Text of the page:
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Rachat de Diffuver



La famille Riou continue ses achats de miroiteries en France et son maillage du territoire français

Le premier groupe français de façonnage du verre plat RIOU Glass annonce le rachat du transformateur de verre plat Diffuver, domicilié à Marclopt dans le département de la Loire (42).

Après son entrée au capital du miroitier italien Cappelletti & Roleri en mai 2022, et du groupe belge Euroglas fin 2022, RIOU Glass signe une troisième acquisition dans le cadre de sa stratégie de développement RIOU GLASS VERRE 2025. Le premier transformateur indépendant de produits verriers en France vient de réaliser le rachat de la totalité des actions de l’entreprise Diffuver.

L’opération de croissance externe vise à consolider le maillage territorial de l’ETI en France. « Diffuver est un acteur reconnu en Auvergne-Rhône-Alpes avec lequel nous partageons un savoir-faire et les valeurs familiales communes, explique Christine Riou Feron, Présidente de RIOU Glass. Cette acquisition nous permet de parfaire notre maillage territorial déjà composé de 16 sites industriels en France. » Sans compter les sites dans les DOM TOM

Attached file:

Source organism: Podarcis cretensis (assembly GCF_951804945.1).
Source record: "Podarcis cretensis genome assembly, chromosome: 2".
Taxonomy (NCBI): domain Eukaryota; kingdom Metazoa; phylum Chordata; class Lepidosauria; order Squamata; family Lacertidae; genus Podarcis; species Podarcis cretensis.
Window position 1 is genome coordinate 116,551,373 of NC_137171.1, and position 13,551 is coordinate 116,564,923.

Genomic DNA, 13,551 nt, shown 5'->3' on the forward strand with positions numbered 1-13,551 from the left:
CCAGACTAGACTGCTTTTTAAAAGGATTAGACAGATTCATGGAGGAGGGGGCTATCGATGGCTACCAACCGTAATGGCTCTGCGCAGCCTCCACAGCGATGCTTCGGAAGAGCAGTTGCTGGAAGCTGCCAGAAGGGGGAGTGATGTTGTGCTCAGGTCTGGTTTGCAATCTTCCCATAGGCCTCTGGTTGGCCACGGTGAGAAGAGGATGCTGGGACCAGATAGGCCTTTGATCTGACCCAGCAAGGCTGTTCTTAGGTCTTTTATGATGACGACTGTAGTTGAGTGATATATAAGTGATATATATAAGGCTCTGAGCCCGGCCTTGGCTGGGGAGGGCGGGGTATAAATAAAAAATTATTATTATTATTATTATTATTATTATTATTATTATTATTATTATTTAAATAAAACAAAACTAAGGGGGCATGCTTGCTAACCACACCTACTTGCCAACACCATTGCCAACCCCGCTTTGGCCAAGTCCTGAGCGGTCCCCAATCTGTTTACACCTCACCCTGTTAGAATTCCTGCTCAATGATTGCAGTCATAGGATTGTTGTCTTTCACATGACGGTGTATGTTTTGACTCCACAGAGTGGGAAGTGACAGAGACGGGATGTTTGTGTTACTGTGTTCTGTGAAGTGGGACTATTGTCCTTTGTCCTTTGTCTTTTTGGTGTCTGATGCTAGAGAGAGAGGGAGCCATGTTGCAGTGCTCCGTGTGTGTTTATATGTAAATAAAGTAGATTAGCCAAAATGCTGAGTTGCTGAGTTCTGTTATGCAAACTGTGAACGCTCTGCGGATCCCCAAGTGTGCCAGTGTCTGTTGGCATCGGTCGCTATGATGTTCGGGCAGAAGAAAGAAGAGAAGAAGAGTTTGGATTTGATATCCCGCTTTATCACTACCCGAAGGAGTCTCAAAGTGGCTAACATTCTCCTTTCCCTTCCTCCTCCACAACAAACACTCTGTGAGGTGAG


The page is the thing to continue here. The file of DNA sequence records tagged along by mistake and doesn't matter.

Outre l’ancrage géographique, l’acquisition de Diffuver va également permettre de renforcer l’expertise de RIOU Glass dans la réalisation de vitrages de très grandes dimensions pour le marché de la façade, spécialité de Diffuver. Le rachat est enfin un moyen pour le groupe normand de déployer l’ensemble de sa gamme de solutions de vitrage sur le territoire. Une gamme qui s’étend du double au triple-vitrage à très hautes performances à des produits plus techniques et design (vitrages décoratifs pour les portes d’entrée, crédences de cuisine, cloisons…).

Philippe Melon continuera d’accompagner le développement de Diffuver avec à ses côtés Rémi Maximin, directeur du site de Marclopt, et les 40 collaborateurs que compte l’entreprise. « Ambition, passion et esprit de famille sont les valeurs que nous partageons avec le groupe RIOU Glass. Nous mettrons tout en oeuvre pour satisfaire leurs attentes et ainsi à travers eux, continuer cette belle aventure dans le monde du verre » conclut le fondateur de Diffuver.